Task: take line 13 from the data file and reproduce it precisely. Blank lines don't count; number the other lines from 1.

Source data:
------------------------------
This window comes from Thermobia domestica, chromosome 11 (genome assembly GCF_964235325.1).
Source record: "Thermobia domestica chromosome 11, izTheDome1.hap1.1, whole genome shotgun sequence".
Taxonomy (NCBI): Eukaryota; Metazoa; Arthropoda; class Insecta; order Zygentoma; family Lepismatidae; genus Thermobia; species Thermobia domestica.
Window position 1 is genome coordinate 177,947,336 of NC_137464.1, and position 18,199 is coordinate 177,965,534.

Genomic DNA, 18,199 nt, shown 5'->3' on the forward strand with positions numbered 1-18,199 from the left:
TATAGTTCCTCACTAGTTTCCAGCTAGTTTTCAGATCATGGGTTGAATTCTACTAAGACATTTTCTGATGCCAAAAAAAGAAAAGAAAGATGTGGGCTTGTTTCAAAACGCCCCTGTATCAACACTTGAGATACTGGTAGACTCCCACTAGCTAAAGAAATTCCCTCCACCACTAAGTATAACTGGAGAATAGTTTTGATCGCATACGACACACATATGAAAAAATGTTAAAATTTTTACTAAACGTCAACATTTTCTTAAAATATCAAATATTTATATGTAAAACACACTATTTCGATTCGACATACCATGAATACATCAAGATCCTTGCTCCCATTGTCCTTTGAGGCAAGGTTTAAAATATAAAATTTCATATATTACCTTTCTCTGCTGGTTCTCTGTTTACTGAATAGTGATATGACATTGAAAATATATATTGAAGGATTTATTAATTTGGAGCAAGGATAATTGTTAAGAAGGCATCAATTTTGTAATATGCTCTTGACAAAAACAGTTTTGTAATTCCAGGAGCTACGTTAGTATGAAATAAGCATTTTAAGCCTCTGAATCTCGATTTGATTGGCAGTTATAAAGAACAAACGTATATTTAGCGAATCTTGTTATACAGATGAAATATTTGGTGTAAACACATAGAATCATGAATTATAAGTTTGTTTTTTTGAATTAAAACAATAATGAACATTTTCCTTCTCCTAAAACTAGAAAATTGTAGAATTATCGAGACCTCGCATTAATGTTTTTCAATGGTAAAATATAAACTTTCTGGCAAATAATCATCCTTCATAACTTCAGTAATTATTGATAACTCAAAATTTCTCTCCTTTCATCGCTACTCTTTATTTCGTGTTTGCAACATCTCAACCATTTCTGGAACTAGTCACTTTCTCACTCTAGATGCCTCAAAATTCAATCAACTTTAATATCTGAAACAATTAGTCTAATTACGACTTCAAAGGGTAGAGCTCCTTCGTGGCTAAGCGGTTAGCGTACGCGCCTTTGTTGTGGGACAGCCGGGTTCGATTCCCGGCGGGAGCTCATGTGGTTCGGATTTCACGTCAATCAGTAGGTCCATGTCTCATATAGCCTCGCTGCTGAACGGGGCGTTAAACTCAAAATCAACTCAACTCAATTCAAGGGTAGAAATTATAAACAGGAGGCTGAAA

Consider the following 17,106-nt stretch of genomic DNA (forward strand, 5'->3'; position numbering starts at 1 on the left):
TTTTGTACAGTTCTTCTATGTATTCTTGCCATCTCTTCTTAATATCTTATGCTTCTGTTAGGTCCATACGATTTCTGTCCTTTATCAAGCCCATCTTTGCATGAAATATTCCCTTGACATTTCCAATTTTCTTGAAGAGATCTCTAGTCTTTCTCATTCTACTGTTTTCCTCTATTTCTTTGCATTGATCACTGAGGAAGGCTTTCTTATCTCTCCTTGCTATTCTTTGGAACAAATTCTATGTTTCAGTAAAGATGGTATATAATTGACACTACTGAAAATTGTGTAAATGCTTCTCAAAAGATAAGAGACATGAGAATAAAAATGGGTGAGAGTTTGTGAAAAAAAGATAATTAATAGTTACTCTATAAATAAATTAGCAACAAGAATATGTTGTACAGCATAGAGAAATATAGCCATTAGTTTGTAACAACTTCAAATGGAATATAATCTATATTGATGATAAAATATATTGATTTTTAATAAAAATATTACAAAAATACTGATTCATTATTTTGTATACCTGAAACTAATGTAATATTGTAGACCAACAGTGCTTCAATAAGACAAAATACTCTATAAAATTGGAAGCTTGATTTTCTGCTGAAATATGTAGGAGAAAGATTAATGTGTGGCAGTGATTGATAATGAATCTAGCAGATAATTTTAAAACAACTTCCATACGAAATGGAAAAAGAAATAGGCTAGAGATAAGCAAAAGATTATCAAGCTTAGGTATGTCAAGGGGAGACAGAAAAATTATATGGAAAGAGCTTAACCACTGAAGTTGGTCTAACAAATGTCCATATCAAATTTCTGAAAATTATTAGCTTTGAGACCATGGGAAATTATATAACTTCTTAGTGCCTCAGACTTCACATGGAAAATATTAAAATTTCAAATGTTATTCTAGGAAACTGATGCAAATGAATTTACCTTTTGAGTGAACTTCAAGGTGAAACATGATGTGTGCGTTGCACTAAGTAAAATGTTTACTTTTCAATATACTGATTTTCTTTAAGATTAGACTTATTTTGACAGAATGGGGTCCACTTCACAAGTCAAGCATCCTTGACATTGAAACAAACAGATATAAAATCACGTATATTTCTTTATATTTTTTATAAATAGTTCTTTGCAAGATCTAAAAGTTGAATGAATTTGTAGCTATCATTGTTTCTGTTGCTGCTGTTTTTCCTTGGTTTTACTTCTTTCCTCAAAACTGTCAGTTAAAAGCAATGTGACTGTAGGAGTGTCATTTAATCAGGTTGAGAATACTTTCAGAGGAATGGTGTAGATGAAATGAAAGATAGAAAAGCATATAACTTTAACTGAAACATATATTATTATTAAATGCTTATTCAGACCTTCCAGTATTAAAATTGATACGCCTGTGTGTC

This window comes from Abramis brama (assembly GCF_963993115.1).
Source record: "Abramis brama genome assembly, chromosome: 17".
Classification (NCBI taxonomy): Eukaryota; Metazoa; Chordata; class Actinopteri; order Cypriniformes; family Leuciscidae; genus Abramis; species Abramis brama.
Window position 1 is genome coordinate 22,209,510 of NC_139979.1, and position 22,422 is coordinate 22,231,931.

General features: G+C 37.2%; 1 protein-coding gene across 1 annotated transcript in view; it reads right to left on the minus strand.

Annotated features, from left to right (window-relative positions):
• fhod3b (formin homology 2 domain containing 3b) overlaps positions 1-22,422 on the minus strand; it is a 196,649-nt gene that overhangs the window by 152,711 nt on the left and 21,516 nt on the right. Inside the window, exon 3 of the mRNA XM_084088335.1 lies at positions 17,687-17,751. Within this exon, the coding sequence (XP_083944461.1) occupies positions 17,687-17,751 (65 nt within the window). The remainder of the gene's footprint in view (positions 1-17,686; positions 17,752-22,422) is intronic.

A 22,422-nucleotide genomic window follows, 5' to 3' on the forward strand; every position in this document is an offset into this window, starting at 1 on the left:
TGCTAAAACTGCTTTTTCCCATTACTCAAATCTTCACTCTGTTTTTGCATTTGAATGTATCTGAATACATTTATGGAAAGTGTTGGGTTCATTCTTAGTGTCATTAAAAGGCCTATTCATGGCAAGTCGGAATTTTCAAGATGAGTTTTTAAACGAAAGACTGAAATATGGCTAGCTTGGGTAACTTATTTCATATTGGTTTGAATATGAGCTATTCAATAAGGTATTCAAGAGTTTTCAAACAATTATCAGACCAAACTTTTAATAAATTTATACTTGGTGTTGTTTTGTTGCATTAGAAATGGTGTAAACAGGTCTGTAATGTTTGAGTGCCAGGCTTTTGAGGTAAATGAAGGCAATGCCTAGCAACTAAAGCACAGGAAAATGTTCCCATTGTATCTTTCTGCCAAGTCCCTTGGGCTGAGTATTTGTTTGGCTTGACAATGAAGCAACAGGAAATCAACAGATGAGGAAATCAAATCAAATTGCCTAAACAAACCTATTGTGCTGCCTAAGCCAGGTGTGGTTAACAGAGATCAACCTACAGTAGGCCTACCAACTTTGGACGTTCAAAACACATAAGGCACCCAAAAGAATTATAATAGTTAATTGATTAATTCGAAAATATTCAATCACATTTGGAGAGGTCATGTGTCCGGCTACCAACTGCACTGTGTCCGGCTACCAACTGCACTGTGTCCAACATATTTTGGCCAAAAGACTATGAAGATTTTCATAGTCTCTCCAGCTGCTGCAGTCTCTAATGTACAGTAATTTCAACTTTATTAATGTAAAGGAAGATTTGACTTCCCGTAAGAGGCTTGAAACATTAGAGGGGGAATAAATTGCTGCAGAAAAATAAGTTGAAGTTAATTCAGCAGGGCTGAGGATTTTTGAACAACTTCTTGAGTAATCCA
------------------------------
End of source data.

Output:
General features: G+C 37.2%; 1 protein-coding gene across 1 annotated transcript in view; it reads right to left on the minus strand.